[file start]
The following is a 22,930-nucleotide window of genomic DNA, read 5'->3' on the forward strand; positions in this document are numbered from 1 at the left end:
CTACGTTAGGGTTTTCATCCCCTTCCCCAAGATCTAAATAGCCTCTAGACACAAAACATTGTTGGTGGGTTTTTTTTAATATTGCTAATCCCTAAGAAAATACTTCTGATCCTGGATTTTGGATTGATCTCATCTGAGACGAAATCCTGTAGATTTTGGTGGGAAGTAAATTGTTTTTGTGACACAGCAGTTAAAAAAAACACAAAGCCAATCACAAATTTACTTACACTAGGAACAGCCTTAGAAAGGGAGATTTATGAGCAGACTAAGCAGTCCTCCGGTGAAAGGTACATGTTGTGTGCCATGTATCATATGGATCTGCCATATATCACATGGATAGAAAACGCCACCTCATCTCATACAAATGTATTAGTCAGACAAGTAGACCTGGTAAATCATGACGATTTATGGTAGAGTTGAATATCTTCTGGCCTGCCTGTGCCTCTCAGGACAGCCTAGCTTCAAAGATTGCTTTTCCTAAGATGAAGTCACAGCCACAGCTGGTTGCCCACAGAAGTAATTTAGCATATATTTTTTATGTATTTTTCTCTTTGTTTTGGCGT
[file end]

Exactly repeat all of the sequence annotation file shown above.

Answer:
The following is a 22,930-nucleotide window of genomic DNA, read 5'->3' on the forward strand; positions in this document are numbered from 1 at the left end:
CTACGTTAGGGTTTTCATCCCCTTCCCCAAGATCTAAATAGCCTCTAGACACAAAACATTGTTGGTGGGTTTTTTTTAATATTGCTAATCCCTAAGAAAATACTTCTGATCCTGGATTTTGGATTGATCTCATCTGAGACGAAATCCTGTAGATTTTGGTGGGAAGTAAATTGTTTTTGTGACACAGCAGTTAAAAAAAACACAAAGCCAATCACAAATTTACTTACACTAGGAACAGCCTTAGAAAGGGAGATTTATGAGCAGACTAAGCAGTCCTCCGGTGAAAGGTACATGTTGTGTGCCATGTATCATATGGATCTGCCATATATCACATGGATAGAAAACGCCACCTCATCTCATACAAATGTATTAGTCAGACAAGTAGACCTGGTAAATCATGACGATTTATGGTAGAGTTGAATATCTTCTGGCCTGCCTGTGCCTCTCAGGACAGCCTAGCTTCAAAGATTGCTTTTCCTAAGATGAAGTCACAGCCACAGCTGGTTGCCCACAGAAGTAATTTAGCATATATTTTTTATGTATTTTTCTCTTTGTTTTGGCGT